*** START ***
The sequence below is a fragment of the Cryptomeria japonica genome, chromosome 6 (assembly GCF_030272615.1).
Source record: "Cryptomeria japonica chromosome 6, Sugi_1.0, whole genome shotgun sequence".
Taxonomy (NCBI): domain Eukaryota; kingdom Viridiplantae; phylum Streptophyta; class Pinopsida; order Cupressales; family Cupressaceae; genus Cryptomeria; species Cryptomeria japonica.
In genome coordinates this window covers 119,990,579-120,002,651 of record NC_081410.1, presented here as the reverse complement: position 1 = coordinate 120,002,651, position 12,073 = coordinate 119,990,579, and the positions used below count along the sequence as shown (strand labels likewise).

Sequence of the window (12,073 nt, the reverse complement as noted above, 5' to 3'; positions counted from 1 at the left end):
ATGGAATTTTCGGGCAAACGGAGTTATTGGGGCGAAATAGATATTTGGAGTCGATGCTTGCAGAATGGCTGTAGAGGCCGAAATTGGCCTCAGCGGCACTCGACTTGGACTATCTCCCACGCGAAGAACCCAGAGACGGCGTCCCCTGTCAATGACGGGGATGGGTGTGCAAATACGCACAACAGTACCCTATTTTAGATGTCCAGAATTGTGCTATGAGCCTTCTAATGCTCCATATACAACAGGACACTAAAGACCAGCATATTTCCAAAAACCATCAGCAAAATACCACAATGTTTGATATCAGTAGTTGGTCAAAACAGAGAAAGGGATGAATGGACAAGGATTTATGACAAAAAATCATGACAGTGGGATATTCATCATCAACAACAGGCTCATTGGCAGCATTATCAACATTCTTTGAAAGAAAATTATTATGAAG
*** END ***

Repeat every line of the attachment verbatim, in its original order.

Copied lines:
The sequence below is a fragment of the Cryptomeria japonica genome, chromosome 6 (assembly GCF_030272615.1).
Source record: "Cryptomeria japonica chromosome 6, Sugi_1.0, whole genome shotgun sequence".
Taxonomy (NCBI): domain Eukaryota; kingdom Viridiplantae; phylum Streptophyta; class Pinopsida; order Cupressales; family Cupressaceae; genus Cryptomeria; species Cryptomeria japonica.
In genome coordinates this window covers 119,990,579-120,002,651 of record NC_081410.1, presented here as the reverse complement: position 1 = coordinate 120,002,651, position 12,073 = coordinate 119,990,579, and the positions used below count along the sequence as shown (strand labels likewise).

Sequence of the window (12,073 nt, the reverse complement as noted above, 5' to 3'; positions counted from 1 at the left end):
ATGGAATTTTCGGGCAAACGGAGTTATTGGGGCGAAATAGATATTTGGAGTCGATGCTTGCAGAATGGCTGTAGAGGCCGAAATTGGCCTCAGCGGCACTCGACTTGGACTATCTCCCACGCGAAGAACCCAGAGACGGCGTCCCCTGTCAATGACGGGGATGGGTGTGCAAATACGCACAACAGTACCCTATTTTAGATGTCCAGAATTGTGCTATGAGCCTTCTAATGCTCCATATACAACAGGACACTAAAGACCAGCATATTTCCAAAAACCATCAGCAAAATACCACAATGTTTGATATCAGTAGTTGGTCAAAACAGAGAAAGGGATGAATGGACAAGGATTTATGACAAAAAATCATGACAGTGGGATATTCATCATCAACAACAGGCTCATTGGCAGCATTATCAACATTCTTTGAAAGAAAATTATTATGAAG